The Vitamin C in Apples

An apple a day may not keep any physicians at bay, but apples are very nutritious. They are high in fiber, important for digestive health, and boron, which promotes bone growth. Apples are also rich sources of phytochemicals, an anti-oxidant found in plants, fruits and vegetables. They also deliver a healthy dose of vitamin C.

Apples are a good source of vitamin C
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One apple provides roughly 10 percent of your daily recommended allowance for vitamin C. A raw apple, weighing 138 grams with skin, provides 6.3 milligrams of vitamin C, or ascorbic acid, but not all apples provide the same amount of vitamin C. Scientists realized this as early as 1938, as demonstrated in an Ulster Medical Journal entry written by Robert Hadden. In this paper, Dr. Hadden passionately argued a colleague's charge that apples were an excellent source of vitamin C with the statement, "Apples are not commonly credited with a very significant vitamin C content." Dr. Hadden further breaks down the vitamin C content of popular apples of the day including Jonathon, King Edward and Baldwin apples.

Oxidative Browning

When you cut an apple, enzymes cause oxidative browning. This browning results in vitamin C loss in the apple. You can prevent this unsightly discoloration during preservation by adding vitamin C in the chemical form of ascorbic acid. Dip apple slices in a solution of water and crushed vitamin C pills to retard browning and ascorbic acid loss.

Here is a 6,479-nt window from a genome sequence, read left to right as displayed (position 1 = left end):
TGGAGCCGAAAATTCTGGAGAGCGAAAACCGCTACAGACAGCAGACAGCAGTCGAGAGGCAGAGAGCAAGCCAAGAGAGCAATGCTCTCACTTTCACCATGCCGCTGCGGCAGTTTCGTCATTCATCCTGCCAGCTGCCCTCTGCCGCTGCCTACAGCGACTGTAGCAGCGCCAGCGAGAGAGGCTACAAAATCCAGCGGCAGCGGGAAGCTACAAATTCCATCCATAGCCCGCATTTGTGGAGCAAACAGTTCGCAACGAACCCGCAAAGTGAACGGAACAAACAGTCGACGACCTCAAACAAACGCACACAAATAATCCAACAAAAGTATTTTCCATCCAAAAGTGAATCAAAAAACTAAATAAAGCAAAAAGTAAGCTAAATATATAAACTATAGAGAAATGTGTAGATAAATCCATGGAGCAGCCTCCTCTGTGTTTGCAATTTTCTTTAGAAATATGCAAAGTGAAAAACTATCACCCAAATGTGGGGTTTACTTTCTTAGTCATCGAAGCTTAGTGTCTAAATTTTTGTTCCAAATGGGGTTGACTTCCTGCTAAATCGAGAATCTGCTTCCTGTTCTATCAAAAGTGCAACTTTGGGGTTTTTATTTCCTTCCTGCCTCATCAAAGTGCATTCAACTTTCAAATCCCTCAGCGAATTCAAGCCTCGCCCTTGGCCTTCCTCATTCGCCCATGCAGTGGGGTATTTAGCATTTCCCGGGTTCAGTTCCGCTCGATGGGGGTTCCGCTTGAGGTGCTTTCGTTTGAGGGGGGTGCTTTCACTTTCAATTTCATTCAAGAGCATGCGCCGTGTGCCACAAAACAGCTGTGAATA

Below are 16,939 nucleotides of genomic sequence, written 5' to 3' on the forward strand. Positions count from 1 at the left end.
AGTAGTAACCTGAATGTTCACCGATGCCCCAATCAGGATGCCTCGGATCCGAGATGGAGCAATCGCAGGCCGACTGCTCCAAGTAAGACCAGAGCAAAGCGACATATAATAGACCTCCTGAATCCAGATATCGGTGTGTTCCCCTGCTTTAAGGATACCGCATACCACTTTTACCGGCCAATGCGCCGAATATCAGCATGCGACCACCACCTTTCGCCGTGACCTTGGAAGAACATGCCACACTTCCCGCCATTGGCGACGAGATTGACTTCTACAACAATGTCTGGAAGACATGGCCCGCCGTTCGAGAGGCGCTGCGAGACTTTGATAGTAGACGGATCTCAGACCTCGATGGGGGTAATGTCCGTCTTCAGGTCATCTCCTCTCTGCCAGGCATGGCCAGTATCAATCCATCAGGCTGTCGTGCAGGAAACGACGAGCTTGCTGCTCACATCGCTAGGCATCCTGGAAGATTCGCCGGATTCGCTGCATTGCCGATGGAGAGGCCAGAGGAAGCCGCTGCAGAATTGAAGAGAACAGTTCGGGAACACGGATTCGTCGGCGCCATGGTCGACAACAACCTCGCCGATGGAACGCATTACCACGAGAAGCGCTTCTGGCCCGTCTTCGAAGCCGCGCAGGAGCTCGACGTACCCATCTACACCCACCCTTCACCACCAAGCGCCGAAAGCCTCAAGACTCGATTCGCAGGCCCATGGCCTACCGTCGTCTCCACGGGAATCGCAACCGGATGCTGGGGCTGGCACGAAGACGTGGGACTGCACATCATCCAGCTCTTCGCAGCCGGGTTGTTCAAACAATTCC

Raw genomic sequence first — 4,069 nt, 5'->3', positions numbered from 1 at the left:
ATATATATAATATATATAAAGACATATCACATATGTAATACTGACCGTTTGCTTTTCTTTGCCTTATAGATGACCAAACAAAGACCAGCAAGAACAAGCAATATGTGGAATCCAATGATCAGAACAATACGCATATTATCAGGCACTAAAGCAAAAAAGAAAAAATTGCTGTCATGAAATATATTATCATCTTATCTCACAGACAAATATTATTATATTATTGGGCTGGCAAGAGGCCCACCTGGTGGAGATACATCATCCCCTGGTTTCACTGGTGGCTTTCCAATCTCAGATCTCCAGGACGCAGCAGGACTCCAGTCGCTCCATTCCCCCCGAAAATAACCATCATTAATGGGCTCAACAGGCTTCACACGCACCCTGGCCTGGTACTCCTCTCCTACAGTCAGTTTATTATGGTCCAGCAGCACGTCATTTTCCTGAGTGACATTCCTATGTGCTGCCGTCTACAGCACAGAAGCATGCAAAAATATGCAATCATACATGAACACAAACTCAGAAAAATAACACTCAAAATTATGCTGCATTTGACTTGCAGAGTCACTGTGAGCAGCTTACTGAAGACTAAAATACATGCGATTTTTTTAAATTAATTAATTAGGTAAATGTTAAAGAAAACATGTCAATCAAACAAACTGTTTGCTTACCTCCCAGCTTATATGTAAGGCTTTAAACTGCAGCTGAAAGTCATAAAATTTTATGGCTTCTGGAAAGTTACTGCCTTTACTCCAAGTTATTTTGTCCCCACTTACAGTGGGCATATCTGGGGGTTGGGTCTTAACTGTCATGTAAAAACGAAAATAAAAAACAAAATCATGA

Eat the apple peel, as it contains a significant portion of vitamin C within the apple. Vitamin C is a water-soluble vitamin. Vitamin C is important in the development of collagen in your bones, muscles, cartilage and blood vessels. Ascorbic acid also aids in the digestion of iron. Scientists disagree on the effectiveness of using vitamin C to fight colds, and some state that it will only help prevent and treat a cold if you have low levels of the vitamin to begin with, according to Vitamin C is widely used in the treatment of scurvy, but physicians would use prepared forms of ascorbic acid over the consumption of apples.


There is no known risk for gaining vitamin C by consuming apples, as the amounts of vitamins contained in food are relatively low. Consume your daily recommended amount of vitamin C through the food you eat to avoid the adverse health effects caused by high doses of vitamin C, including kidney stones, diarrhea, gastritis and nausea. You can also avoid side effects sometimes experienced by those taking vitamin C supplements. These side effects include nausea, vomiting, heartburn, abdominal cramps and headaches.

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